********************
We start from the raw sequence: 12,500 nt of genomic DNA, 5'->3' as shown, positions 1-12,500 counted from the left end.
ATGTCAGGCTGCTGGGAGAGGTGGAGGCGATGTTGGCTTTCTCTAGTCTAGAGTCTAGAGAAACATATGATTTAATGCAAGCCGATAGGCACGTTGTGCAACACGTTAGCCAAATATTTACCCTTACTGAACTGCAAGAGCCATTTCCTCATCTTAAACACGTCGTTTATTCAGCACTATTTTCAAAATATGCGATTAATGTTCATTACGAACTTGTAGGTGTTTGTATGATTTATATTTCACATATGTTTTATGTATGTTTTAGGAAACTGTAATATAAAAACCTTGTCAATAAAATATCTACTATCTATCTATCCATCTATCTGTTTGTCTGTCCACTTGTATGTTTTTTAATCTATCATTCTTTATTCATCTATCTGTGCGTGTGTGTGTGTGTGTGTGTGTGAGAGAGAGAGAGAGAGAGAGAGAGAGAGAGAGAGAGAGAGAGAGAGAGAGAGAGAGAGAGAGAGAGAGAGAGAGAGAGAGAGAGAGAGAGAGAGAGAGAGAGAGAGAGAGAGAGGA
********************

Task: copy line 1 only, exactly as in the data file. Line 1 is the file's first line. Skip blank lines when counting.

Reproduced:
We start from the raw sequence: 12,500 nt of genomic DNA, 5'->3' as shown, positions 1-12,500 counted from the left end.